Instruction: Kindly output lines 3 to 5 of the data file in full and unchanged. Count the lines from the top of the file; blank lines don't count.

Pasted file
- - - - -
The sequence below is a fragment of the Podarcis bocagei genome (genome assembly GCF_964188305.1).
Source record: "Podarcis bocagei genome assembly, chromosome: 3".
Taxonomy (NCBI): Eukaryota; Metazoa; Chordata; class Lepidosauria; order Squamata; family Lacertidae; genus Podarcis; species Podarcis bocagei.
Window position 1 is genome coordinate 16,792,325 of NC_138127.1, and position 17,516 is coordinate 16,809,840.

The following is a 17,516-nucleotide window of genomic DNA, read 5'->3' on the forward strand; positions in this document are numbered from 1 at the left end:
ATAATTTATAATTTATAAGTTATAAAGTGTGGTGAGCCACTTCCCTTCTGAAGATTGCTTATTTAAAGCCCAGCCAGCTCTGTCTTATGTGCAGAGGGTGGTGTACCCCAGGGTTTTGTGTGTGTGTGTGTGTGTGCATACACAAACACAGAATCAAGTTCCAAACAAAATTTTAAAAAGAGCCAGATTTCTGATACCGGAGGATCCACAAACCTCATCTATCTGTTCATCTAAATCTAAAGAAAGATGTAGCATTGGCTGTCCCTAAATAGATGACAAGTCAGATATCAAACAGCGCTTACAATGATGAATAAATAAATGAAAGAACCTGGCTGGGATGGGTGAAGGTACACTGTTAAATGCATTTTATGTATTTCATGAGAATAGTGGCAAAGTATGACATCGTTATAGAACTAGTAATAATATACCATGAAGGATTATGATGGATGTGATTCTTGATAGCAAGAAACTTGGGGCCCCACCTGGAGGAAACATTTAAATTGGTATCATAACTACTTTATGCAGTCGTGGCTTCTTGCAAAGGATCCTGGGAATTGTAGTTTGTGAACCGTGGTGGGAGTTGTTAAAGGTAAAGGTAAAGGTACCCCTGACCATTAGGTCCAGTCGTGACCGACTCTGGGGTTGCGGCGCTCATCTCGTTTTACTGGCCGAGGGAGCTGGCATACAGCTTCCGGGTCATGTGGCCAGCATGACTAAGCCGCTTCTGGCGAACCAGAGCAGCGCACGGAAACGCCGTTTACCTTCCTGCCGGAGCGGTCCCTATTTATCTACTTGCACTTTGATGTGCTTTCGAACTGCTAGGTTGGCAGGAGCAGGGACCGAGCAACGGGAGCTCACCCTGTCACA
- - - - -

Taxonomy (NCBI): Eukaryota; Metazoa; Chordata; class Lepidosauria; order Squamata; family Lacertidae; genus Podarcis; species Podarcis bocagei.
Window position 1 is genome coordinate 16,792,325 of NC_138127.1, and position 17,516 is coordinate 16,809,840.

The following is a 17,516-nucleotide window of genomic DNA, read 5'->3' on the forward strand; positions in this document are numbered from 1 at the left end: